An Inmate’s Perspective: From Pride to Compassion
Oct 07, 2015 11:11AM ● Published by Bryan Scott
By Erin Dixon
Draper - In recent months, the Draper Journal has published three articles about the Utah State Prison and some of the volunteers who donate their time. All three articles have been from the perspective of the volunteers, or state employees, and their thoughts about the volunteer programs. All have said that the programs can be life changing for the inmates, and that many of those who participate are less likely to come back to prison in the future. But what about the inmates themselves? Do they feel the same way?
Timothy R. Hansen has resided in the prison for 16 years. Before he entered the prison he said that, “I only knew how to take. I didn’t know how to give love.” The simple act of creating something for someone else changed that perspective into one that will not allow him to send out a crocheted blanket with a single flaw.
Hansen’s cellmate, Shorty, taught him to crochet. His first lessons were stitching one row, taking it apart and doing it again. At first it was tedious and frustrating. Once he felt confident enough, he moved on passed that single row and had crocheted about twelve inches of blanket.
One day he returned to his cell to discover that Shorty had unraveled the entire blanket, because of a single incorrect stitch on the first row. He was taught that a job not well done is not worth doing.
After several months, he became proficient enough to confidently teach others the same skill. But even still, if he notices a mistake, no matter how miniscule, he will unravel the entire article and begin again. Each item is made as if it were for his own children.
Crocheting gives the inmates sense of accomplishment, and teaches patience. It shifts their focus from their own lives to the needs of others. Hansen said, “The look on their faces, they have a great sense of satisfaction, it’s just awesome.”
“There’s a lot of the wrong kind of pride in here. In learning to give back they learn the good pride; To have pride in what they do for other people,” Hansen said. “Of the guys that I’ve known, the ones who participate don’t come back. The ones that just play cards all day, I’ve seen quite a few of them come back.”
In addition to crochet, there are other programs that Hansen, and other inmates can participate in, if given proper clearance. Hansen participates in the music school, and is learning to play the mandolin, saxophone and clarinet. Periodically the inmates will put on music shows and play for each other, some in groups, some solo.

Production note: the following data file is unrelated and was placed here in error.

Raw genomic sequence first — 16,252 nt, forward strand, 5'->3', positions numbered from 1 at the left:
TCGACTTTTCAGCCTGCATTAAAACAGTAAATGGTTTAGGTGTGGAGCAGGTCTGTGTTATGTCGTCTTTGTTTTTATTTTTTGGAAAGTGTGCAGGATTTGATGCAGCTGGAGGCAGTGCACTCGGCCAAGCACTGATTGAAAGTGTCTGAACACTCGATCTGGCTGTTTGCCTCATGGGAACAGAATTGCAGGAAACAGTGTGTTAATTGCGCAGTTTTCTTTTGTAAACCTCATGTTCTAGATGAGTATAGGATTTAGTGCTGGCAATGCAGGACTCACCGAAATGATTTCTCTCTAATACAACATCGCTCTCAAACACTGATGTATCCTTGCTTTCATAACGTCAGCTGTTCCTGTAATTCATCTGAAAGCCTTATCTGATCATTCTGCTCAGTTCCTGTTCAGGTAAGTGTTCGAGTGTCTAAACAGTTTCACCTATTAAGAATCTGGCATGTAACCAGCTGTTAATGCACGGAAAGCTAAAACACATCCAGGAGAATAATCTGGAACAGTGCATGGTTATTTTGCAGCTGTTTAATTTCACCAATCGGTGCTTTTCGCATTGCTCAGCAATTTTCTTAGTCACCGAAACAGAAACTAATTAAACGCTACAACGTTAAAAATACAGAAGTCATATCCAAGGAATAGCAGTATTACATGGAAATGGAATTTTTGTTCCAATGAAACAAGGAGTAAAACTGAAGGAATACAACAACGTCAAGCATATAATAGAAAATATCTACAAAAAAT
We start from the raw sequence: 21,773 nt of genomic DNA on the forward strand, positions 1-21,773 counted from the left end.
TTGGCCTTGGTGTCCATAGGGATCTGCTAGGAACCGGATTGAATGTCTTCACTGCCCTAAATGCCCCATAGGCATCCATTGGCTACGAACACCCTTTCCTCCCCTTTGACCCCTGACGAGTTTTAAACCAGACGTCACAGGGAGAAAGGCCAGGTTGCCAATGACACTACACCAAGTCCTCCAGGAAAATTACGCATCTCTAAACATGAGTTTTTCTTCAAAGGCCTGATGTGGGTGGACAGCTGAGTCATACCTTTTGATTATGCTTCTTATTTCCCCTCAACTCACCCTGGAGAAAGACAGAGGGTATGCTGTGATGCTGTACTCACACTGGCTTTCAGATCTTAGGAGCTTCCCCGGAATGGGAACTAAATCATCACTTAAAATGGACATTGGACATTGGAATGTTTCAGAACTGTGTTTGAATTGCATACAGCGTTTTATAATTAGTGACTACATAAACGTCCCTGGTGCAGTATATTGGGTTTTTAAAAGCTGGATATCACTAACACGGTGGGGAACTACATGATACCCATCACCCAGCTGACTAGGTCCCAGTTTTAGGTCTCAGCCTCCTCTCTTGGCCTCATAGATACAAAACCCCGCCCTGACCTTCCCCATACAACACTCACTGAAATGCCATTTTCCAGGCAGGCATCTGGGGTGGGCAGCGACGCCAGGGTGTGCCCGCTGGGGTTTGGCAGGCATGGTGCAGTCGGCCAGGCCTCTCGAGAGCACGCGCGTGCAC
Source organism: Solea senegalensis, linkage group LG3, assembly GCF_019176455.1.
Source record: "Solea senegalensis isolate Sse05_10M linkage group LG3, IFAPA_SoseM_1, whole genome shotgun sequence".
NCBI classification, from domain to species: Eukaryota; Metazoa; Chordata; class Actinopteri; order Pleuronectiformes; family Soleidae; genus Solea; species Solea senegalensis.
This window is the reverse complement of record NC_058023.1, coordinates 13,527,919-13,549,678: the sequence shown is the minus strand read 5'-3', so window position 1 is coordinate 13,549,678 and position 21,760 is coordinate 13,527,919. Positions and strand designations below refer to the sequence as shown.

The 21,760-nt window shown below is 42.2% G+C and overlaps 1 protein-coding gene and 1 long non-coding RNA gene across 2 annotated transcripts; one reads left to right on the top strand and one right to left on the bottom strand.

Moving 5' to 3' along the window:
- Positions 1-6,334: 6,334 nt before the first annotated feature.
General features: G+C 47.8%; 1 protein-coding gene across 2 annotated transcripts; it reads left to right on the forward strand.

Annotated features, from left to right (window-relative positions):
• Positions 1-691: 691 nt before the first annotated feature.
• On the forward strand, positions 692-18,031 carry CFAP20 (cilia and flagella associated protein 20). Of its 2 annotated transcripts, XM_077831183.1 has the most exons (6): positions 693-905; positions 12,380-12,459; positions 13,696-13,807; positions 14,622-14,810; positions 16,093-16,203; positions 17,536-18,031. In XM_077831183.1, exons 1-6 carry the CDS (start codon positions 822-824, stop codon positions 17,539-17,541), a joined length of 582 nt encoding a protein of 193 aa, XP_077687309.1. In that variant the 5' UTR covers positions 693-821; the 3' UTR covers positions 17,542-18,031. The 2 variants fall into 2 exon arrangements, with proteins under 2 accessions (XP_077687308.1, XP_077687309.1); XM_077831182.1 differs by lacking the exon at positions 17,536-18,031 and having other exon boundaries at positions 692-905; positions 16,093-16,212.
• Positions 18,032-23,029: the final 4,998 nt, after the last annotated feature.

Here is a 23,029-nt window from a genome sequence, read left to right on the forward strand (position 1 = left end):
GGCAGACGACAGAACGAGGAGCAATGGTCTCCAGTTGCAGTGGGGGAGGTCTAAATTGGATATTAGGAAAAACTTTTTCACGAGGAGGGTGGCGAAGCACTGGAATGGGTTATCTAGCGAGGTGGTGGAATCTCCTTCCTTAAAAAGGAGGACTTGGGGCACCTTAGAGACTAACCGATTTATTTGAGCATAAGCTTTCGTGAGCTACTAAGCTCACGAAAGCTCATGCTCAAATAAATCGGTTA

Learning an instrument is another way for the inmates to get outside themselves, to make friends with each other; All the skills they learn from these programs helps to keep a calm environment inside the prison, and can give them something else to look for once they are released.
“The greatest thing is watching two guys who would never give each other the time of day on the streets come together to make music or to make something for people in need,” Hansen said.
Over time, with a little interaction even those who show up to the programs to waste time may learn something, and hopefully it is something that will help them grow. “To change you have to want to change. Even those who don’t want to change are welcome,” Hansen said.
Too often, when someone commits a crime and must spend time in prison for it, the family will cut them off to show disdain for the behavior. Hansen has always regretted that his mother wouldn’t talk to him after he went to prison, and with tear-filled eyes he expressed sadness that he didn’t get to talk to her before she passed only weeks ago.
“When a family member goes to prison, that’s not the time to drop them. That’s when they need their family the most,” Hansen said.
If you are interested in volunteering at the Utah State Prison, please visit: